Rome’s left-wing mayor Ignazio Marino on Saturday registered 16 gay marriages carried out abroad in defiance of Italian law, which does not recognise same-sex unions.
The ceremony, involving gay men and women, took place in Rome’s town hall on the Capitoline Hill as Catholic bishops from all over the world met at the Vatican on the other side of the river Tiber for a synod on the family, which is discussing whether the Church should open up to homosexuals.
The couples, accompanied by their families and sometimes their children, walked up one after the other to have their unions registered by Marino.
The prefecture of Rome later annulled the registrations, which are illegal under Italian law, which does not recognise gay marriage.
Italy’s centre-right Interior Minister Angelino Alfano said on Facebook that “we must remember that this is not possible under Italian law”.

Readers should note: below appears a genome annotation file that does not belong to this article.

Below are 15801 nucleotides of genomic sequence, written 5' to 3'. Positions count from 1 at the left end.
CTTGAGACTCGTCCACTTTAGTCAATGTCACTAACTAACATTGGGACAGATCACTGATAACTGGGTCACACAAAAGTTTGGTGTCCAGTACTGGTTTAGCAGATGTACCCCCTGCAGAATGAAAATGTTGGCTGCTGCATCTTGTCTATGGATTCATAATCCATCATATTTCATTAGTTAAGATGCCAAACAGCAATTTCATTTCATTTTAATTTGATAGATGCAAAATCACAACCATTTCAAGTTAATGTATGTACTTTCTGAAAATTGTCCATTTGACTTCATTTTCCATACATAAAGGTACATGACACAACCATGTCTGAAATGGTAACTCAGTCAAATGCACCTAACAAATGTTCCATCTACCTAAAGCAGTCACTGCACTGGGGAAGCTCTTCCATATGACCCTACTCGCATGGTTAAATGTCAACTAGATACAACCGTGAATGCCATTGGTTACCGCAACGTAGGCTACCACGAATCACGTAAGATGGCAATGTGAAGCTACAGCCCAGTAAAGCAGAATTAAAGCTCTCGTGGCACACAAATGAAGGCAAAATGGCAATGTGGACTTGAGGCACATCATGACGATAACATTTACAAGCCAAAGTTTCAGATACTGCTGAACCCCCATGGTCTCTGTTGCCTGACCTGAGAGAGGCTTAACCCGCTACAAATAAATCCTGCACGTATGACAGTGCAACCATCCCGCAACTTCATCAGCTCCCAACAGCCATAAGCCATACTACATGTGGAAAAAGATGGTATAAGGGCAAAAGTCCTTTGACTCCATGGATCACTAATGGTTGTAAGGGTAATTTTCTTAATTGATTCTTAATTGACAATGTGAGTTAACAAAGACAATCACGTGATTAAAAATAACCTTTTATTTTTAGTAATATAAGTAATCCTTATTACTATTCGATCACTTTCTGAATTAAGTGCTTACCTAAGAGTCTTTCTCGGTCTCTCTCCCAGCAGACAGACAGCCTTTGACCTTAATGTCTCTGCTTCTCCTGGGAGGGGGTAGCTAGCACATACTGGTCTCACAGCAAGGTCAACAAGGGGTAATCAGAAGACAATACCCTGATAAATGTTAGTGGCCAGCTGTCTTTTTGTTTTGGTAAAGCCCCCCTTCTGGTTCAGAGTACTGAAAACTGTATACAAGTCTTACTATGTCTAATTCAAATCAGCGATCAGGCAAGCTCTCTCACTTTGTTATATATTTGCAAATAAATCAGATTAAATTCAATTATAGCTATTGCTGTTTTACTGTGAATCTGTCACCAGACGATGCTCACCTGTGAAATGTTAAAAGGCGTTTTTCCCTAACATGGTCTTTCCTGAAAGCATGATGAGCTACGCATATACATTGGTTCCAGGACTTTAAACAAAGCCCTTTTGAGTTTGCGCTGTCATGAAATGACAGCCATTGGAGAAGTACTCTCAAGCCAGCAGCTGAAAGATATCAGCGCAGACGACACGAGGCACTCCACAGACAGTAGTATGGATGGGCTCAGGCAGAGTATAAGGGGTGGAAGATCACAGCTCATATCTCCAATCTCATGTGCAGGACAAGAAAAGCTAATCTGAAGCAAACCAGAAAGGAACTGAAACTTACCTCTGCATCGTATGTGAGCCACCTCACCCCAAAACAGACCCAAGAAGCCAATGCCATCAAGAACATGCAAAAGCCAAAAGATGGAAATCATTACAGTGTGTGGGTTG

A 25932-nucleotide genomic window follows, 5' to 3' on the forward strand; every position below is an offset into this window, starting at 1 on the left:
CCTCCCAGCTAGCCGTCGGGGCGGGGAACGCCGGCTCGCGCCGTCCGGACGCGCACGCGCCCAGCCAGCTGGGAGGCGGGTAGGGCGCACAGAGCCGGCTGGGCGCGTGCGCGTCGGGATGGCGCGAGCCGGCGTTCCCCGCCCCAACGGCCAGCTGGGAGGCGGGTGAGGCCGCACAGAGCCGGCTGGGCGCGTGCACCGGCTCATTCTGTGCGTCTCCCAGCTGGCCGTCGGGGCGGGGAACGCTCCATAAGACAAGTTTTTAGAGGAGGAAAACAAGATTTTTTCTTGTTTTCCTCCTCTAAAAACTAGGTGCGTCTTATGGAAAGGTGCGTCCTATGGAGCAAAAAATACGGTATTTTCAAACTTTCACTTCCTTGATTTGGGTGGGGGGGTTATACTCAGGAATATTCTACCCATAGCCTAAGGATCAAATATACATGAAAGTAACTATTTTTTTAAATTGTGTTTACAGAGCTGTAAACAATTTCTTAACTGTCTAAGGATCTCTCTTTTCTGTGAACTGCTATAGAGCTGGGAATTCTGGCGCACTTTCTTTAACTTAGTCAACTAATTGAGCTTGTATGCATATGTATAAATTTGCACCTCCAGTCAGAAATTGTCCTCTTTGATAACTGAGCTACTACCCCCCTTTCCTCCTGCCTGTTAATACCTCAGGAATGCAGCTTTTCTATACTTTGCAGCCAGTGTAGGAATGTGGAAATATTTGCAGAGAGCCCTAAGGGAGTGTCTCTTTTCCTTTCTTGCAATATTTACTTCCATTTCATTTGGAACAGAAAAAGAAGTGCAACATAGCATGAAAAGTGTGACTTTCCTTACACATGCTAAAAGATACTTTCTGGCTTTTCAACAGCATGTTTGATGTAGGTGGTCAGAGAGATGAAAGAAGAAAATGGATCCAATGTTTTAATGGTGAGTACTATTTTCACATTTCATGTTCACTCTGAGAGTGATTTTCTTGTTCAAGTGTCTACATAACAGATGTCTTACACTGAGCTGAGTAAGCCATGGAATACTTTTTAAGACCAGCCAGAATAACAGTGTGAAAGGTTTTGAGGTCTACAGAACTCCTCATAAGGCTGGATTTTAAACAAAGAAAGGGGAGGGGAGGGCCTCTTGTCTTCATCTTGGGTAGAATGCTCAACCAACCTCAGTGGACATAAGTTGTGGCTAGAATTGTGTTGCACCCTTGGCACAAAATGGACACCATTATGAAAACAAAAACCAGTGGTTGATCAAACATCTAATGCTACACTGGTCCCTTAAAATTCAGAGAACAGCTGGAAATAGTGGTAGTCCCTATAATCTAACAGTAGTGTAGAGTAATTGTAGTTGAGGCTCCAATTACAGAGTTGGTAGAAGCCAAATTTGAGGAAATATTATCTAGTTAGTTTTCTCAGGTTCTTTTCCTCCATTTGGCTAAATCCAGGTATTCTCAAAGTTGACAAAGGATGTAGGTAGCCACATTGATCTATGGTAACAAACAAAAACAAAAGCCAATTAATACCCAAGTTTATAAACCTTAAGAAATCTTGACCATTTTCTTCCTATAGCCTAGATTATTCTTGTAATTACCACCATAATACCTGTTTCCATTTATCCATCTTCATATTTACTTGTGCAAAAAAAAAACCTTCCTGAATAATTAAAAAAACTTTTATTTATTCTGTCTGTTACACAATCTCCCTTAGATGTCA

The diocese of Rome criticised the mayor for his “ideological choice” and “the institutional affront” of registering the couples when he knew it was against the law, in its Roma Sette weekly review.
A heated debate is raging within the Church over the place of gays, who have long been condemned by the hierarchy. Even the most progressive of the 200 bishops meeting at the synod in Rome, however, have not raised the possibility of gay marriage. Catholic doctrine dictates that marriage is between a man and a woman.